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gcoover

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Everything posted by gcoover

  1. I know there can be a tendency to overthink the issue, hoping to find some sort of perfect system. I know I certainly did at first. I tried them all, and struggled with the two-step coordinate-style numbering and tab systems that only made it more difficult for me. So I went back to the historical tutors, in hopes they had already worked out a decent way to notate this bisonoric beast, and found that the "1-10" single-numbering system for each side was the best for me. Simple, straightforward, easy-to-remember, lots of music already notated like this in the old tutors, and very important for me - a very quick and easy way to mark up Anglo arrangements on existing printed music with a pencil. But I found the historical bellows direction notation to be all over the place, so merely simplified it (for me) by drawing a single overhead line for draw/pull and nothing for press/push, with the result being it was a much clearer way to see the overall phrasing (and air use) at a glance as opposed to having to pick through all the violin bow symbols or Ps and Ds (which look waaaay too much alike). It's a lot like learning to type (oops, it's called "keyboarding" now) - there are lots of different teaching methods all striving for the same goal of creating a crutch that gets you started, and that is hopefully also the quickest to throw away. And if adding Anglo notation to previously printed music is important, find what is simplest and easiest and makes sense for you. Unfortunately these notation discussions often generate far more heat than light - better to spend that time playing music instead! Gary
  2. One fairly reliable test for checking whether the button spacing is cramped or not would be to draw an imaginary line from the points of the hexagonal end plate that would pass through the top row of buttons (left to right). On my Wolverton 30-button this passes through the middle of the farthest button, but on Wheatstones you'll find that all the buttons are below that line. It's only a few millimeters, but it can make a world of difference - to me the Minstrel is pretty much unplayable with it's cramped spacing and low handrest. Gary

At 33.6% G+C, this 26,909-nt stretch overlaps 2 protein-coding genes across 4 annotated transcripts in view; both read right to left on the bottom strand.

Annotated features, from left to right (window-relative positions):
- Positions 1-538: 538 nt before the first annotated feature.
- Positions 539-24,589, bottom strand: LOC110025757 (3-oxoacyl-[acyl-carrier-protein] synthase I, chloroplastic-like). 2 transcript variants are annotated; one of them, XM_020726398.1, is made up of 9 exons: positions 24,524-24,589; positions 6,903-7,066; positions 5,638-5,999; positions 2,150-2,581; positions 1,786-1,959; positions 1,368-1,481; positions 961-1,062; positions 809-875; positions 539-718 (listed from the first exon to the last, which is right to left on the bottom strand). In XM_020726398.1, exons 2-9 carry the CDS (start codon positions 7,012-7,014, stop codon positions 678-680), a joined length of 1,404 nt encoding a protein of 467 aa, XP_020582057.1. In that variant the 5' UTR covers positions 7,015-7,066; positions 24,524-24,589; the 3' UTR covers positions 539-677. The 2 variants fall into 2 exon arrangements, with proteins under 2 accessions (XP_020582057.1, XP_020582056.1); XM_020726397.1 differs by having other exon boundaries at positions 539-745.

3. Hi Andrew, try to check the distance from the handrest to the apex of the buttons (well, that's what Chris Algar calls it) - which would be the maximum distance from the handrest to the middle button on the top row. This is not at all standardized, and most instruments don't give this dimension, but it's pretty important. The historical Wheatstone and current Minstrel layouts are pretty scrunched up and I find them difficult to play, so you'll probably want to look for something else. I really like the Herrington and Wolverton layout dimensions, but they are hard instruments to come by. And yes, a handrest height of 1" will make all the difference too. Gary
  4. If you like Bertram Levy's and Frank Ferrel's excellent "Sageflower Suite" album, or Charles O'Connor's "Angel on the Mantelpiece", then you will likely enjoy this too! Gary
  5. It only took listening to the first two tracks to convince me to buy the album. No mad diddly thrash here, just incredibly musical explorations of how beautiful these tunes can be. An absolute pleasure to listen to, your efforts are much appreciated! Gary
  6. As late as 1921 he toured the vaudeville circuit with several other acts, including Dora Robeni, "a concertina artist". A British newspaper says he was from "across the pond", but it looks like he played mostly in England but also around the US. Assuming it's the same Harry Edson. Gary
  7. There is an ad in the April 27, 1908 Evening Express about acts at the Cardiff Empire on Queen Street, including "Harry Edson and His Dogs", "Doc" and "Tige" - "an act as Marvelous as it is Clever". Especially if the dogs played the concertina!?! Gary
  8. Hey Frank, don't worry too much about the air at first - you're probably pushing and pulling a bit too hard, and also probably too slowly since you're still learning and getting the hang of it. Practice and familiarity and time will likely take care of the problem, but it can be really frustrating at first! In a little while it will feel like second nature. I sometimes still get the push and pull reversed so it's not just you - it just takes a while to get the subconscious and motor memory properly trained. Gary